It hasn’t been easy though, and it won’t be easy moving forward. Not living with Paco has presented the challenge of scheduling and time. It’s funny to look back at our previous challenges though to the ones we are experiencing now. Before I couldn’t get him to focus on me, I couldn’t for the life of me find a reward that was exciting enough to keep him engaged and he would shut down after two minutes of attempted shaping.

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Now, I’ve got a bouncy, happy puppy on my hands who will work with me whenever I request it. It’s no longer a matter of what to use to keep him engaged. He’s happy to train, sometimes I just need that little bit of extra yummy to really keep his focus. I especially noticed our progress at the workshop this weekend when we were doing a shaping exercise. Shaping was one of the first topics we learned about in KPA, so Paco and I were still new to each other and never very good at it. He generally bowed out of the exercises pretty early and I would get frustrated – not a good combo. During this workshop exercise I successfully shaped a new behavior in a brief five minute session almost without even realizing. Working together has become so natural to us it’s hard to realize how in sync we are now! I touched briefly on our budding relationship after weekend #2, but holy moly do I love that little dog.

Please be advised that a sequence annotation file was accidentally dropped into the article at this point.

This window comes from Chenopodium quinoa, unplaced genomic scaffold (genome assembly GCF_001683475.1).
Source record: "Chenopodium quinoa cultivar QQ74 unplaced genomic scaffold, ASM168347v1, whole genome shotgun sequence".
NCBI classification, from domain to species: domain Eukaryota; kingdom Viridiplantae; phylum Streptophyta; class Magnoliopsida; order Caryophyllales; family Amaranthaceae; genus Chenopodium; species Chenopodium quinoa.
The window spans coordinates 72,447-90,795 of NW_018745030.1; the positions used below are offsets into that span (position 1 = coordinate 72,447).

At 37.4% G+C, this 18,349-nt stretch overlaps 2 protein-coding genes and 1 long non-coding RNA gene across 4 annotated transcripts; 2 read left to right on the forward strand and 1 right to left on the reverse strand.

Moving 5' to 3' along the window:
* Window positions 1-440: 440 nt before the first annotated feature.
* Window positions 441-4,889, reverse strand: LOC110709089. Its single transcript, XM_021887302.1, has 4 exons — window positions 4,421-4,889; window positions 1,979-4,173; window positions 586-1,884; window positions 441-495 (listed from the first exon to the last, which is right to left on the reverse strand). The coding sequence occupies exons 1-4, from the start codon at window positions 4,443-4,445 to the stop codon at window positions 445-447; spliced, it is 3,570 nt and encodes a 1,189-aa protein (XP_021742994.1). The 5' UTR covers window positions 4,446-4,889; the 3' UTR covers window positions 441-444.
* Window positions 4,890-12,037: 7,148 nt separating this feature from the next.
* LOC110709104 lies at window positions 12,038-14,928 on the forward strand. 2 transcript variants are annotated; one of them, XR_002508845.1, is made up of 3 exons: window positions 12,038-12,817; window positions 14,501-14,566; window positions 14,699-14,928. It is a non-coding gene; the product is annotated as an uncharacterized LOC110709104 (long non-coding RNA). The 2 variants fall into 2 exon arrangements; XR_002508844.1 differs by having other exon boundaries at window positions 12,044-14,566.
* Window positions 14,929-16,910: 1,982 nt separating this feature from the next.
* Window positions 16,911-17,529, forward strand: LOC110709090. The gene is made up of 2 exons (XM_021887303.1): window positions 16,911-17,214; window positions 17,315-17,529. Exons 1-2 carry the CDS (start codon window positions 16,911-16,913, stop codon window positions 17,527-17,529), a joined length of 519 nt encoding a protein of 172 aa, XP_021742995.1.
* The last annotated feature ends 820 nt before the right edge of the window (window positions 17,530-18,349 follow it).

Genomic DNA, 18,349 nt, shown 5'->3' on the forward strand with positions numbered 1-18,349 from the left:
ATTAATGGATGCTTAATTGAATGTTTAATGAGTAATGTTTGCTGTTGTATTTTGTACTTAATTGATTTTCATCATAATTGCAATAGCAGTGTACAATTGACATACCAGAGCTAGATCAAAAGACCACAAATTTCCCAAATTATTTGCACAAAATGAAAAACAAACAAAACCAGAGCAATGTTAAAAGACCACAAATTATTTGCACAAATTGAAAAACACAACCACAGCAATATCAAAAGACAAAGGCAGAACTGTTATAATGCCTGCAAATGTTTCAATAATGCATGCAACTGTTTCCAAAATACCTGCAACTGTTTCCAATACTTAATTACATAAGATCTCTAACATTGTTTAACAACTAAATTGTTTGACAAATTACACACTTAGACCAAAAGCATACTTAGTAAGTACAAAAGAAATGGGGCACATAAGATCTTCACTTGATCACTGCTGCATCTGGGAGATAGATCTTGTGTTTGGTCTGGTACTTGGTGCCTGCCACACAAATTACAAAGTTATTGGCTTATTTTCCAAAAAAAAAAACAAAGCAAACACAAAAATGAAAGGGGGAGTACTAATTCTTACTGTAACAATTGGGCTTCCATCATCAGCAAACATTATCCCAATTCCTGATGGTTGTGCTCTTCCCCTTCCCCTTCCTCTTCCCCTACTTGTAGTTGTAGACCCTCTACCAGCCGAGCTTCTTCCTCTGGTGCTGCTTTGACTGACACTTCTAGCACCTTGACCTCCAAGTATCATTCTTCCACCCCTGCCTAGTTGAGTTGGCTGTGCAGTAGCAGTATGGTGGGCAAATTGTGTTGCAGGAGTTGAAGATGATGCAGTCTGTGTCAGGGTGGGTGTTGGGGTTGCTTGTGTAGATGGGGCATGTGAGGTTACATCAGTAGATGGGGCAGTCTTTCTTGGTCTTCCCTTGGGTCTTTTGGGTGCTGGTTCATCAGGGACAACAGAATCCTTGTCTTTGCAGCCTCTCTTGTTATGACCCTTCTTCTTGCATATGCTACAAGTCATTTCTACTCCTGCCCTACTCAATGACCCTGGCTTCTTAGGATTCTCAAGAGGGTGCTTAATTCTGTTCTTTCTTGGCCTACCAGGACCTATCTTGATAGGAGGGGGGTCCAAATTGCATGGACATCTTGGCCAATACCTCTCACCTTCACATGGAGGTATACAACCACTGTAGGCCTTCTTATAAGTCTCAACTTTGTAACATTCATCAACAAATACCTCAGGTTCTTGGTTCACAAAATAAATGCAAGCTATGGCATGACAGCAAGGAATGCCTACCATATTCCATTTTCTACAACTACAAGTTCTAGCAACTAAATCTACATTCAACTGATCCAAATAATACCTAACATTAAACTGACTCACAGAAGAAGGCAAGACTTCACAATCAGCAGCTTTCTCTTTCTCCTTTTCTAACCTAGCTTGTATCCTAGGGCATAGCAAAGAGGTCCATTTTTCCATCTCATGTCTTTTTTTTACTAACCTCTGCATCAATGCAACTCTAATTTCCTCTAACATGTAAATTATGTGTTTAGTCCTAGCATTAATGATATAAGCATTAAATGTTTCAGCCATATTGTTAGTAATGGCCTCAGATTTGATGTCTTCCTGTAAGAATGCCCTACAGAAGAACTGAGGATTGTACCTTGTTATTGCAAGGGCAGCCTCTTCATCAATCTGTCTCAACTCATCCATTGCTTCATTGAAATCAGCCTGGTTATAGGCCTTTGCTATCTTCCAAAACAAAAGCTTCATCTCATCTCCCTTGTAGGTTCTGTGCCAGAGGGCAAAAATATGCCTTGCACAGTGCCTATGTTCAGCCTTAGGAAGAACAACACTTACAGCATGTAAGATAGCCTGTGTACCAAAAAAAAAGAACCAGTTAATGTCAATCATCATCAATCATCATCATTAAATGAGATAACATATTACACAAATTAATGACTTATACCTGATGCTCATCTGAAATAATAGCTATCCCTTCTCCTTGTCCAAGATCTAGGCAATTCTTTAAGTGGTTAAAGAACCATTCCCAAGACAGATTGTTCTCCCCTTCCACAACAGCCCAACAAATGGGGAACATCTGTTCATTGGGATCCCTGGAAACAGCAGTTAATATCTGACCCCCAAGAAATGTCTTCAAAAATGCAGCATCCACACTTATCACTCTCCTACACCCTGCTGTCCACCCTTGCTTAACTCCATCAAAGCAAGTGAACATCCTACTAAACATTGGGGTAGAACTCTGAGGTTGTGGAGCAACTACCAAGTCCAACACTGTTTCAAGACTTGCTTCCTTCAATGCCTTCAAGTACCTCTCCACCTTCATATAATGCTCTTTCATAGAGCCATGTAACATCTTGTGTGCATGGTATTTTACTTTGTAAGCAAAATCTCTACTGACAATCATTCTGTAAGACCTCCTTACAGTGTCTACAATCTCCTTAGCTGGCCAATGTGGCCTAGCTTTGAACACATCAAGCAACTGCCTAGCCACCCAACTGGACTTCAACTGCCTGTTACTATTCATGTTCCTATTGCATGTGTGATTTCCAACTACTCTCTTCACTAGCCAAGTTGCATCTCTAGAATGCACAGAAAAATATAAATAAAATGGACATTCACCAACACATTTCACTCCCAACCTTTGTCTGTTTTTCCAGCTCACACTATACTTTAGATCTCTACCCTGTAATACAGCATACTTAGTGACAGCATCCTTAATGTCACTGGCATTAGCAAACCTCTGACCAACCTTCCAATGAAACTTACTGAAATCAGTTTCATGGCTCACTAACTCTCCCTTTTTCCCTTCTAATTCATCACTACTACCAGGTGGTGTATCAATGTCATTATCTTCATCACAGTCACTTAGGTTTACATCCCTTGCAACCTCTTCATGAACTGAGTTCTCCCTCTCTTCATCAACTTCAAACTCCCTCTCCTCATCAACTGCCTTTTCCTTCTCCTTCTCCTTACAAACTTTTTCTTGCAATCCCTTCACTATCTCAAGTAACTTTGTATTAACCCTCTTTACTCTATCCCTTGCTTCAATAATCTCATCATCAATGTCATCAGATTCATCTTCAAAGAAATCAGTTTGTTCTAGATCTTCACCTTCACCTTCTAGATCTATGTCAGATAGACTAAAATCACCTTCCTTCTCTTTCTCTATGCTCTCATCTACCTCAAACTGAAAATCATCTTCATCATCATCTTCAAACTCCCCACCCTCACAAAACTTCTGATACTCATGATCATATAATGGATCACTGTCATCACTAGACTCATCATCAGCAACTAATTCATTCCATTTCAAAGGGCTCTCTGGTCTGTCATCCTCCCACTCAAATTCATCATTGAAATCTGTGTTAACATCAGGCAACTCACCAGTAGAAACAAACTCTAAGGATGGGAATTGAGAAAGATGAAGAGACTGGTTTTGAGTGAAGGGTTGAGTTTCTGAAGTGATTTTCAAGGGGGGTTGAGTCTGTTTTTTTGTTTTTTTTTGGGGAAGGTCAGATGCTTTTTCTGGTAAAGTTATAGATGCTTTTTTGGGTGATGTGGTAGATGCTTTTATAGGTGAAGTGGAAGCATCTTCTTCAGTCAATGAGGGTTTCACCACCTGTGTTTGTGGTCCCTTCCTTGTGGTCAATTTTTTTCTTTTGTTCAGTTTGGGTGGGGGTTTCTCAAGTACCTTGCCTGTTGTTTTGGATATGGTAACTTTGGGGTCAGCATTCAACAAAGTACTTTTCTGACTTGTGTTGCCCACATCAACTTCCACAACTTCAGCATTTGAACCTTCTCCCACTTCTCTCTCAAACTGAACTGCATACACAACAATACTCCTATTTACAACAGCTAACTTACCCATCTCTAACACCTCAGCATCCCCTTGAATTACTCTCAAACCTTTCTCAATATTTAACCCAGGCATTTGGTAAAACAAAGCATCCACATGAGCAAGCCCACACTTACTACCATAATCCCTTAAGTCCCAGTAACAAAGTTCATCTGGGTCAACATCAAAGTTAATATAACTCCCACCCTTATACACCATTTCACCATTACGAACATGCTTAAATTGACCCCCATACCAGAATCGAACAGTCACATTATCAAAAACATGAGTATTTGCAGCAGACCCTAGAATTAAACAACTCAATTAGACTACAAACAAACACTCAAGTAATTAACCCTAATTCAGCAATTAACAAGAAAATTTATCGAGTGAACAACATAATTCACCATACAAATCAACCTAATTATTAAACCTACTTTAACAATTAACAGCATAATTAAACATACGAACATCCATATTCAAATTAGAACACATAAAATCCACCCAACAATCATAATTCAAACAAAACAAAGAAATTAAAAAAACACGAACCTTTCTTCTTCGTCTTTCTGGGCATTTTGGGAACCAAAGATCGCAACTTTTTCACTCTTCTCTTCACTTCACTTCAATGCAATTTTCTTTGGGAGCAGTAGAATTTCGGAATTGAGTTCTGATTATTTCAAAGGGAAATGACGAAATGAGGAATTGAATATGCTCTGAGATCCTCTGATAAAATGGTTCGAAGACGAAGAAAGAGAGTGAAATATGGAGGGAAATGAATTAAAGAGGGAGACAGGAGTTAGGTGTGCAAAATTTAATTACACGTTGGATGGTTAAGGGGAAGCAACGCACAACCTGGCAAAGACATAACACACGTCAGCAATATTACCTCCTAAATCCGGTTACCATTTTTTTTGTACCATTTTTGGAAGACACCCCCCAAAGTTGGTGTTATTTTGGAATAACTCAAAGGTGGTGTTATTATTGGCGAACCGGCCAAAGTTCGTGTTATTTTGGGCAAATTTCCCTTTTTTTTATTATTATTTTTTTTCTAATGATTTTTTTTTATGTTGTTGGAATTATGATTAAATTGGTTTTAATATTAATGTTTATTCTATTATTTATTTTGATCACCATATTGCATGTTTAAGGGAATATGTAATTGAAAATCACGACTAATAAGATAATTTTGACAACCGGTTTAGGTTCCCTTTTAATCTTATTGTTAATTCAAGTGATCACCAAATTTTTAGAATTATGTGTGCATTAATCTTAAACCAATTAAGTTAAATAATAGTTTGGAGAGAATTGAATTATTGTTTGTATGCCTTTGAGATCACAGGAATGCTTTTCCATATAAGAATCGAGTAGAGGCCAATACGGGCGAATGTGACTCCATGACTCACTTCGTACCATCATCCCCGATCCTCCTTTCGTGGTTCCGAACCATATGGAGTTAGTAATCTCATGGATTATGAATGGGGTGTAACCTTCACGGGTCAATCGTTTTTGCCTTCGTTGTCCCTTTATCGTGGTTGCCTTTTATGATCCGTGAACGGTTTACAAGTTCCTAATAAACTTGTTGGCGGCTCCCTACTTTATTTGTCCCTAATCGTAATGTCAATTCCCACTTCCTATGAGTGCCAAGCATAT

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Yes I am aware that he does not look thrilled in this photo. He loves me back, just not when I squeeze him like a teddy bear.

 

For the next six weeks, Paco and I will be tirelessly working on our ten-part chain, the ultimate test of our knowledge and skills from this course. You can see an example of a 10-part chain here on YouTube. Basically I have to teach Paco at least ten cues to fluency and then chain them together (a concept we learned about in our course). While the video you watch might not look *that* impressive, there are lots of technical details that make it the perfect way to showcase all that we have learned and taught our dogs. It is an impressive feat in the end!

While it’s a lot of work and stressful to fit in between my 9 to 5 and training clients, I don’t think I’ve ever encountered something that came so naturally to me (except maybe loving my foster dogs, but I think this is all related). The science behind animal training and behavior just makes sense to me, and I am realizing more and more that it will be yet another opportunity where I can help dogs – and people – in this world. How lucky I am to have discovered this passion (along with so many more) and been given this opportunity so quickly in life!